Australian tennis star Nick Kyrgios has been fined $16,500 for tanking his match and arguing with a fan Thursday at the Shanghai Masters.
He received the maximum $10,000 fine for showing a “lack of best efforts” during his second-round loss to Mischa Zverev, as well as $5,000 for verbal abuse of a spectator and $1,500 for unsportsmanlike conduct.
When people bought tickets to the event, they probably did so in hopes of seeing some quality tennis. Instead, during Kyrgios’ 6-3, 6-1 loss to Zverev, they saw this:
Three days after winning his third title of the season at the Japan Open, Kyrgios was phoning it in — and just barely at that.
“It was just tough,” the 21-year-old player said after the match. “Obviously I played a lot of matches in a row. Physically tired, mentally tired.”
He added: “Just took the easy way out tonight and obviously didn’t show up at all.”
At one point during the match, chair umpire Ali Nili scolded Kyrgios, telling him, “This is a professional tournament; you have to act like a professional.”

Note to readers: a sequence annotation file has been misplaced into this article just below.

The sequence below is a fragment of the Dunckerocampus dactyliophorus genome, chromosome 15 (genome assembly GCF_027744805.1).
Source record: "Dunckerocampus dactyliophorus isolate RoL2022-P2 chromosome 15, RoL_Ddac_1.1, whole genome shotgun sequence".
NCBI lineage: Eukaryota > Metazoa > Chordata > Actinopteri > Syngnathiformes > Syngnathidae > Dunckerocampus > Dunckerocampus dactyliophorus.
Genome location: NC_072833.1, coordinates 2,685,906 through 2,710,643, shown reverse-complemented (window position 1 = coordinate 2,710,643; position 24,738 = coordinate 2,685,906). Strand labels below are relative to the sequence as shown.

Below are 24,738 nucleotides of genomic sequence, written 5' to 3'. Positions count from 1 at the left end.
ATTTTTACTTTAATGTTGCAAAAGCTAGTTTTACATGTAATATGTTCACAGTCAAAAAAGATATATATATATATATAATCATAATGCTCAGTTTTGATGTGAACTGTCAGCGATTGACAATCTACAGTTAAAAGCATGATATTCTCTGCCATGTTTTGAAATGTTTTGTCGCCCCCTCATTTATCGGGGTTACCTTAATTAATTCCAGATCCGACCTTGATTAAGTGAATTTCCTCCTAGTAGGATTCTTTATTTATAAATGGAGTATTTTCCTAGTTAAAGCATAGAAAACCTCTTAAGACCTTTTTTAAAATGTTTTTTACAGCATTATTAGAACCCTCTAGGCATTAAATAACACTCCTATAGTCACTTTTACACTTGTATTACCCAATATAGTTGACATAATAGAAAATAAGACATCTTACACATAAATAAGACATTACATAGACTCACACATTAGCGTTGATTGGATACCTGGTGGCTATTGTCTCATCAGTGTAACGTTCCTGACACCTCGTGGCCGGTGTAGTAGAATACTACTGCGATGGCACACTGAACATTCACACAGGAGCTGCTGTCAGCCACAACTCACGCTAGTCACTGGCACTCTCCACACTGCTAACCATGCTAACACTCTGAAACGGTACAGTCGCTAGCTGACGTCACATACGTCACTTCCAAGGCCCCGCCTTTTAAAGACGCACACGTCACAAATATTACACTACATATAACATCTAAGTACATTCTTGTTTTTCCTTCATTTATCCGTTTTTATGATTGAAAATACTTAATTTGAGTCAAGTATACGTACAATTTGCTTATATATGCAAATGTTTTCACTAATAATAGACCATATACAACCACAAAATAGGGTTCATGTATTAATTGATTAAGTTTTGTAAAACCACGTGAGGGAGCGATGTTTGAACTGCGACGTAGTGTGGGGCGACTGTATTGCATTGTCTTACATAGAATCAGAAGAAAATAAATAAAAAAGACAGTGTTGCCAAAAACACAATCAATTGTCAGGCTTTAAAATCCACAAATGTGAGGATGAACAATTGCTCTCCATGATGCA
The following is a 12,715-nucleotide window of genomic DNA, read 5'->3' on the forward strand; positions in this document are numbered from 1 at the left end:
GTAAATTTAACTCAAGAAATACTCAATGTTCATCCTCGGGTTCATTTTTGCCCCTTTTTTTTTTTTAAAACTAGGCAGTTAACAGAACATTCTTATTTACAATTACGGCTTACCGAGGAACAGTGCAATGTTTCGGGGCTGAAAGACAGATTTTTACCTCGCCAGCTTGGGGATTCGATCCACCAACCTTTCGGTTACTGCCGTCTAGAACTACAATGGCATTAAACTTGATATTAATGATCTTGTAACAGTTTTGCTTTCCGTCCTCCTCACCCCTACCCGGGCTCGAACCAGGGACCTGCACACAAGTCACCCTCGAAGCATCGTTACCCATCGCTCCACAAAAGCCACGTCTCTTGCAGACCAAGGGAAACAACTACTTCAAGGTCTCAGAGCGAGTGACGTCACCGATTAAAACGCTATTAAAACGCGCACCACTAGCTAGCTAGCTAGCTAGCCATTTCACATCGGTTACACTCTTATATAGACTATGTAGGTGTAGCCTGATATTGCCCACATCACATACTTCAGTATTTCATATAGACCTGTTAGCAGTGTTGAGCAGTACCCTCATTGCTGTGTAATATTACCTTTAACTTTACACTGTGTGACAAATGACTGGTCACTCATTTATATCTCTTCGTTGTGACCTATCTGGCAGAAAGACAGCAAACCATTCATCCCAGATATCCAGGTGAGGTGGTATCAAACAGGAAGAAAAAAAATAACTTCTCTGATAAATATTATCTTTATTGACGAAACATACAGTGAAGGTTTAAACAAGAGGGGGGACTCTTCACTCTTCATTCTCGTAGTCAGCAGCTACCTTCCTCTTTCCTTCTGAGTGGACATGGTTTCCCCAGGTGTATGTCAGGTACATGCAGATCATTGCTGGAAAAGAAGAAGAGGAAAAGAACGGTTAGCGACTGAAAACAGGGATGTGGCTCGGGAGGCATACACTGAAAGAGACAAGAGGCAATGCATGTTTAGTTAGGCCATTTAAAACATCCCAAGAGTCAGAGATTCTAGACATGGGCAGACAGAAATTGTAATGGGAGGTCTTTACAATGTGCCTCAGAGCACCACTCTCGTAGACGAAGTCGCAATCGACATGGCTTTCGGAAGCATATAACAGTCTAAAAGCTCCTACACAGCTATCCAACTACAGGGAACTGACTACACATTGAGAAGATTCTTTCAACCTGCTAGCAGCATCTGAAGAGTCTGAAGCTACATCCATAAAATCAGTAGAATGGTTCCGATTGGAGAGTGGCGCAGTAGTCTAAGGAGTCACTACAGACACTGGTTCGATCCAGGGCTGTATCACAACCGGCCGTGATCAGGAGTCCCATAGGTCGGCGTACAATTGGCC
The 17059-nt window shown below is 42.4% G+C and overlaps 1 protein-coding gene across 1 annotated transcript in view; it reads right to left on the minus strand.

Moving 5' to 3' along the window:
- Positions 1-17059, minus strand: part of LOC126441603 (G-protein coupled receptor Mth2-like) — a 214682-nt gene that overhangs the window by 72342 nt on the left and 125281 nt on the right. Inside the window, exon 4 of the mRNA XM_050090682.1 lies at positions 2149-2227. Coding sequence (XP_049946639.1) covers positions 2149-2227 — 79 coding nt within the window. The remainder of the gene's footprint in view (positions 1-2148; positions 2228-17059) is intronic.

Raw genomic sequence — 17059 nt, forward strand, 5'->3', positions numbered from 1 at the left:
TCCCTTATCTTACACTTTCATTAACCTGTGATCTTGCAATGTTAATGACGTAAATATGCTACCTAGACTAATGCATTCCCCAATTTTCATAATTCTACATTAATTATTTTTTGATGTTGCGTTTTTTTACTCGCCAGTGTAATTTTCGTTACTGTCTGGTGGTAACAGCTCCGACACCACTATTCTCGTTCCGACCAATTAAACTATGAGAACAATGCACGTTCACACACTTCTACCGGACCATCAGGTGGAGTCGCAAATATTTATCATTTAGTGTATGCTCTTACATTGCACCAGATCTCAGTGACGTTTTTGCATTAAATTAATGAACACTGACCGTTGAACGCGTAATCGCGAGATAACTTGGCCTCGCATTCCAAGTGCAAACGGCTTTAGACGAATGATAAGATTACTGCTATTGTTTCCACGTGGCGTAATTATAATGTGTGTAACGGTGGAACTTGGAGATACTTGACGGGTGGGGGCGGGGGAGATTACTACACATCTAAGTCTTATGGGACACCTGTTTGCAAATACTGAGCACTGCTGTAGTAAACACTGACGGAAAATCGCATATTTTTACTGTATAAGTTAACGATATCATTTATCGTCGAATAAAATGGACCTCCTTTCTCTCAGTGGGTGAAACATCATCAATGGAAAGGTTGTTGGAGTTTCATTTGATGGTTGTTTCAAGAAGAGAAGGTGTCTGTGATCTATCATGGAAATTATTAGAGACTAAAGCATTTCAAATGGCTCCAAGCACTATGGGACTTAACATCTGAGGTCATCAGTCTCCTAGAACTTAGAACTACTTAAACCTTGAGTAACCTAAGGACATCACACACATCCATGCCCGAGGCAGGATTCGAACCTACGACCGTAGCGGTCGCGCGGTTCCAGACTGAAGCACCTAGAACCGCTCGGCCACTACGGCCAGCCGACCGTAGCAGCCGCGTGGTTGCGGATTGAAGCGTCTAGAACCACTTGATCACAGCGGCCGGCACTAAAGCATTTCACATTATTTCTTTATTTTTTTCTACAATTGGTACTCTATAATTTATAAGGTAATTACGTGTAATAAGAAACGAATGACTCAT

Fans took notice and started booing the lack of effort. One of them shouted, “Respect the game!” and “Respect the people!”
Kyrgios yelled back: “You wanna come here and play? Sit down and shut up and watch.”
After the match, he made several observations about the crowd and its reaction:
— “I feel like if they knew what they were talking about, they’d be on the tennis court and being successful as well.”
— “I can’t really understand it at all. They don’t know what I’m going through, so no, I don’t understand it.”
— “I don’t owe them anything. It’s my choice. If you don’t like it, I didn’t ask you to come watch. Just leave.”
— “If you’re so good at giving advice and so good at tennis, why aren’t you as good as me? Why aren’t you on the tour?”
— “You want to buy a ticket? Come watch me. You know I’m unpredictable. It’s your choice. I don’t owe you anything. Doesn’t affect how I sleep at night.”
Zverev defended Kyrgios after the match.
“You reach a point where you’re mentally tired, and some people react one way, some people react a different way,” he said. “It doesn’t say anything about whether he’s professional or not.”
Zverev added: “Would Federer behave like that? Probably not. But [Kyrgios] has a creative mind. He’s top-15, 16 in the world, so he’s doing something right.”
Oct. 13, 7 a.m.: This article was updated after Kyrgios was fined for his behavior during the Shanghai Masters. Also, the date of the match has been changed from Wednesday to Thursday.
This article was originally published Oct. 12 at 12:20 p.m.